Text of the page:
Literary Cultures in History: Reconstructions from South Asia

Literary Cultures in History: Reconstructions from South Asia

Literary Cultures in History: Reconstructions from South Asia

Literary Cultures in History: Reconstructions from South Asia


"A superb collection. This pathbreaking book is sure to have wide and lasting interest not only for students of South Asian literature, but for anyone interested in the role of literature in cultural self-definition, conflict and change."--David Damrosch, President, American Comparative Literature Association and editor of "The Longman Anthology British Literature

"This tour-de-force might be not only a landmark in Indian cultural history, but a major accomplishment in the scholarship of global cultures, inviting us to think critically about forms of history and communities of literature."--Walter D. Mignolo, author of "Local Histories/Global Designs: Coloniality, Subaltern Knowledges and Border Thinking


Introduction Sheldon Pollock

It hardly seems proper to introduce a work about the literatures of South Asia, long known as home of many of the world's best stories, without telling one:

Once when the great and all-knowing god Siva was alone with his wife, she asked to hear a story never told before, and he told her the most wonderful one he knew—one in seven hundred thousand verses called, appropriately, the Brhatkatha (Great story). The next day when her handmaiden began to tell her the same story, the goddess knew that the girl's lover—who was one of Siva's attendants—had been eavesdropping. The goddess placed a curse upon him to live among mortals until he succeeded in disseminating the tale. (The goddess knew a good story when she heard one, and, after all, she was compassionate.) Reborn as a poet-grammarian, the attendant eventually found himself in a double exile: Not only had he been banished from heaven, but he was also barred from the court where he had taught poetry and grammar. For, having lost a wager that he could teach his king Sanskrit in a timely fashion, he was forced to leave the kingdom and dwell in the forest, and to avoid human language. To pass on the Brhatkatha he was compelled to use the language of mysterious beings called pisacas, and the only materials he had for writing it down were palm leaves and his own blood. The learned king of the region, his former patron, alone had the stature to make the book known in the world; but he was appalled by its language and appearance and rejected it out of hand. Desolate and alone in the forest, the poet resolved to burn the book. But before he cast each leaf into the fire, he recited it to the assembled animals, who listened enraptured. The king learned of the marvel and hurried to save the work. Only a fragment was left.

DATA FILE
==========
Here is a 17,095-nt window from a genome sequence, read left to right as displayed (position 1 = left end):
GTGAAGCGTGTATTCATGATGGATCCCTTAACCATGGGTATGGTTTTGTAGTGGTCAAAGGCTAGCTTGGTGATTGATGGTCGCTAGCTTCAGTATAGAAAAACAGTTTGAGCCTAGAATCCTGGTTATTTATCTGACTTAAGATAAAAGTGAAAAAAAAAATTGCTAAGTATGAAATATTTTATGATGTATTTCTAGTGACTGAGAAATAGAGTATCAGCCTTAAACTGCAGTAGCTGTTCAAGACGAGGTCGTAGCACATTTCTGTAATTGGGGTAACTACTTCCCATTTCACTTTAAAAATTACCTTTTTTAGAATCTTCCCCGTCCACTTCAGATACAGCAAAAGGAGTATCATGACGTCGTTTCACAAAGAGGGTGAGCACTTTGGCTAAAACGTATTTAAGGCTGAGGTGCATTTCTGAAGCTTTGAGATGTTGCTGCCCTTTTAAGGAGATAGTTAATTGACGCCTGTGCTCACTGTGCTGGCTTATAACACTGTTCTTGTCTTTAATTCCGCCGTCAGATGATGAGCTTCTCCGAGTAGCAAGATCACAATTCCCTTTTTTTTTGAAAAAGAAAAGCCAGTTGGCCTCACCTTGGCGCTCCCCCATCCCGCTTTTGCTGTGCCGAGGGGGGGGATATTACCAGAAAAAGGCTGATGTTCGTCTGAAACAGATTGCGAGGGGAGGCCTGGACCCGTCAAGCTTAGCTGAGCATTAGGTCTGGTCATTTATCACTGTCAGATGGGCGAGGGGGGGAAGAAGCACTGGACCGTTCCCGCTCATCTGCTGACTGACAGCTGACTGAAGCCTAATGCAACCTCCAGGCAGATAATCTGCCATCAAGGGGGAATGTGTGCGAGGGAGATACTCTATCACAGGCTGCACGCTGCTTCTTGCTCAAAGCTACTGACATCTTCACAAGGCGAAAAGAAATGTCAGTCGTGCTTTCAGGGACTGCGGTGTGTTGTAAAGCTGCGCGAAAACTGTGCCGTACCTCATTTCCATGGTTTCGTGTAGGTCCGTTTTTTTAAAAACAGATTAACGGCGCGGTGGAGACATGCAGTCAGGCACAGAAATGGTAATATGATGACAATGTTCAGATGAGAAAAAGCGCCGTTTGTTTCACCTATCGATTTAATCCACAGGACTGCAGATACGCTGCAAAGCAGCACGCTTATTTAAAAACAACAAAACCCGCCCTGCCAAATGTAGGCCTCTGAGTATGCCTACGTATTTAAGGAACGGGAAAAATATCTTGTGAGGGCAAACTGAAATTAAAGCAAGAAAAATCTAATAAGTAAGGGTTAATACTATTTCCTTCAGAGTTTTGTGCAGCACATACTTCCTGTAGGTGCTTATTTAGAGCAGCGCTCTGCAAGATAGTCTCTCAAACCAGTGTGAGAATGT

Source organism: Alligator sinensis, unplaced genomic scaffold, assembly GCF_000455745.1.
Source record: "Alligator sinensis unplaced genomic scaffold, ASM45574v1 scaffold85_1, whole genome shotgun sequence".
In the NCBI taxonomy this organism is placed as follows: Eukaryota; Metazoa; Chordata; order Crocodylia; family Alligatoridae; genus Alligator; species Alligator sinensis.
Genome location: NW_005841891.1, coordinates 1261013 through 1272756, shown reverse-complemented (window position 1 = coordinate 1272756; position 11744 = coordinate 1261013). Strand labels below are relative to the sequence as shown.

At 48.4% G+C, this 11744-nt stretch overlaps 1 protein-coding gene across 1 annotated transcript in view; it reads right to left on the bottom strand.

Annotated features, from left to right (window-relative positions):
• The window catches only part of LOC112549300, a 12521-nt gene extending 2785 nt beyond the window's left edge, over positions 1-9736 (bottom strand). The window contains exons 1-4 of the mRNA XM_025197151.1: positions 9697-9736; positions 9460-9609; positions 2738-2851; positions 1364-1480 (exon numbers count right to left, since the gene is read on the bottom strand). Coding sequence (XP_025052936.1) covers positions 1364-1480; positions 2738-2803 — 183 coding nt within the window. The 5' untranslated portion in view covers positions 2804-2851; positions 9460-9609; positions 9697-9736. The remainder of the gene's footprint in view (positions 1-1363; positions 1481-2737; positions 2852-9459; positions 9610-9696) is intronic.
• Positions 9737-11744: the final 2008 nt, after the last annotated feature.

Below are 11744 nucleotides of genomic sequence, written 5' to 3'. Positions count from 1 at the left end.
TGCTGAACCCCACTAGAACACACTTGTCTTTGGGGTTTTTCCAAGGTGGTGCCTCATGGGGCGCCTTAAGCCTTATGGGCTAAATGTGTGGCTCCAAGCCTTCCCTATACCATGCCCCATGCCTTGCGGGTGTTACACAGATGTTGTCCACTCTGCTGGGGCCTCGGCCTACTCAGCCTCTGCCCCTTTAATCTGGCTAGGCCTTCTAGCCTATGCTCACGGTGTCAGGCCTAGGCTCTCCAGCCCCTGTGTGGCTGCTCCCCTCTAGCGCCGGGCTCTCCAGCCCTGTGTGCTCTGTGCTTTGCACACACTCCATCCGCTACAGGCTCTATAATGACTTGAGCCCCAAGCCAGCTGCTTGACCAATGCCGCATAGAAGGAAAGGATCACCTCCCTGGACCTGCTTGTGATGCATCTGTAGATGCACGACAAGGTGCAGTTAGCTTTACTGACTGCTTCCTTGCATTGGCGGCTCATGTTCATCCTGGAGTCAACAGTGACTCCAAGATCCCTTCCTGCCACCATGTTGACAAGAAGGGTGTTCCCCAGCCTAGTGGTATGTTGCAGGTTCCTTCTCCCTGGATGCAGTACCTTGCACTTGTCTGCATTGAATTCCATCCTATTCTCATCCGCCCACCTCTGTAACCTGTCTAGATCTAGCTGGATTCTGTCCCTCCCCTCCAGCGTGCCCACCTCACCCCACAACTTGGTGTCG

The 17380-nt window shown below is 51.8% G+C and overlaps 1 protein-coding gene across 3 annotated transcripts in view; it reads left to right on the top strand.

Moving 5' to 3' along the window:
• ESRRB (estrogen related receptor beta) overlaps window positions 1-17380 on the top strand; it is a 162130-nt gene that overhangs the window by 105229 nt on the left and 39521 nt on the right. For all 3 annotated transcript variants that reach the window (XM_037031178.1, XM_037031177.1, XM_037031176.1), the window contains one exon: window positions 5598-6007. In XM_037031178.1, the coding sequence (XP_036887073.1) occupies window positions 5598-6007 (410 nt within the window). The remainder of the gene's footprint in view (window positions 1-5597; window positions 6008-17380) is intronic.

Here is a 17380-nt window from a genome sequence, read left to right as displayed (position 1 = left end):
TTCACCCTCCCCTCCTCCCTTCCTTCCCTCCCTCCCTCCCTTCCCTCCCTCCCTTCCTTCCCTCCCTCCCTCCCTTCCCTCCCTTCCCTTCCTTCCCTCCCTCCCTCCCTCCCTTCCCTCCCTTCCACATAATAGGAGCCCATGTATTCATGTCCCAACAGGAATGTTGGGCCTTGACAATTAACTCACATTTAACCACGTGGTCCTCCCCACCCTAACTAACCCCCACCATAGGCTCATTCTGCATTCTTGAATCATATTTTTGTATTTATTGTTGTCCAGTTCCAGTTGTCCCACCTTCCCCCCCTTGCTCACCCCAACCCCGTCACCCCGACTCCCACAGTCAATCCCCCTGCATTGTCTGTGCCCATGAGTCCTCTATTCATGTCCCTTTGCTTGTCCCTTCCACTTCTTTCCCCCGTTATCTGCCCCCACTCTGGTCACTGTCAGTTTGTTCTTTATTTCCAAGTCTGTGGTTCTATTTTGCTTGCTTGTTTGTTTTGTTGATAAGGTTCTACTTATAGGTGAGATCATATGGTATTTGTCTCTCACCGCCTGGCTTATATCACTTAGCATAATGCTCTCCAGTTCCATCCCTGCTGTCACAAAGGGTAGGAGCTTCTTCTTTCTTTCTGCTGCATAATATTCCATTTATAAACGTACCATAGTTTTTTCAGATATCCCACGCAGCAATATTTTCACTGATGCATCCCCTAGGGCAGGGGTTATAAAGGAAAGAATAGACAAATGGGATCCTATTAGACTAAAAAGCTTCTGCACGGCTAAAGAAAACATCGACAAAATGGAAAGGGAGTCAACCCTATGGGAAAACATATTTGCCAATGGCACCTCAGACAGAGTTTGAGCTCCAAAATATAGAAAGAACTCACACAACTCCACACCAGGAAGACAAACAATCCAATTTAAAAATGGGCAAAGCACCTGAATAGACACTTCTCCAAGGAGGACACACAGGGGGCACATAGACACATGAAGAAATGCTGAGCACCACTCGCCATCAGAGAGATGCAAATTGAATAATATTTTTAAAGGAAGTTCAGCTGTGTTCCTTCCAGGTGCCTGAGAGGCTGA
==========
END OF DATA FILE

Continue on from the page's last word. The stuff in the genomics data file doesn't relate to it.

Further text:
What must have made the Great Story great, besides the magic of the narratives themselves, is suggested by this metatale. Stories—and literature more . . .

Search by... Author
Show... All Results Primary Sources Peer-reviewed


An unknown error has occurred. Please click the button below to reload the page. If the problem persists, please try again in a little while.